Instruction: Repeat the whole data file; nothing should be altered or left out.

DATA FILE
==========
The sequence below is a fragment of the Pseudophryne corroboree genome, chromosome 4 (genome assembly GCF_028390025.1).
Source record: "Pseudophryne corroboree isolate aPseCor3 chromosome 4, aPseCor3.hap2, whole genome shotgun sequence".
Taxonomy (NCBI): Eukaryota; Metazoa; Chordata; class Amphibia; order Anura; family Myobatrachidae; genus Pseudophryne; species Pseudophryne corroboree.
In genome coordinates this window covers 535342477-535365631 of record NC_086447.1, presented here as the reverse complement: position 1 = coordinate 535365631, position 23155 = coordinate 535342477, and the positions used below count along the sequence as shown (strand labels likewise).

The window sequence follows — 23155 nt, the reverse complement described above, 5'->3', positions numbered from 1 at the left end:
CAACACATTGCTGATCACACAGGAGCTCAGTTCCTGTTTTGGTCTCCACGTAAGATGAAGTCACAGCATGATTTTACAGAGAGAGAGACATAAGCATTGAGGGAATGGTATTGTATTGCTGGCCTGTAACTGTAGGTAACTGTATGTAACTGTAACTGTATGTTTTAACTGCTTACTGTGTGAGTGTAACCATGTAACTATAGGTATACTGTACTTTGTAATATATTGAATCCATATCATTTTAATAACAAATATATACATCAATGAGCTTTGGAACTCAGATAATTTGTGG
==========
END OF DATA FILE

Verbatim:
The sequence below is a fragment of the Pseudophryne corroboree genome, chromosome 4 (genome assembly GCF_028390025.1).
Source record: "Pseudophryne corroboree isolate aPseCor3 chromosome 4, aPseCor3.hap2, whole genome shotgun sequence".
Taxonomy (NCBI): Eukaryota; Metazoa; Chordata; class Amphibia; order Anura; family Myobatrachidae; genus Pseudophryne; species Pseudophryne corroboree.
In genome coordinates this window covers 535342477-535365631 of record NC_086447.1, presented here as the reverse complement: position 1 = coordinate 535365631, position 23155 = coordinate 535342477, and the positions used below count along the sequence as shown (strand labels likewise).

The window sequence follows — 23155 nt, the reverse complement described above, 5'->3', positions numbered from 1 at the left end:
CAACACATTGCTGATCACACAGGAGCTCAGTTCCTGTTTTGGTCTCCACGTAAGATGAAGTCACAGCATGATTTTACAGAGAGAGAGACATAAGCATTGAGGGAATGGTATTGTATTGCTGGCCTGTAACTGTAGGTAACTGTATGTAACTGTAACTGTATGTTTTAACTGCTTACTGTGTGAGTGTAACCATGTAACTATAGGTATACTGTACTTTGTAATATATTGAATCCATATCATTTTAATAACAAATATATACATCAATGAGCTTTGGAACTCAGATAATTTGTGG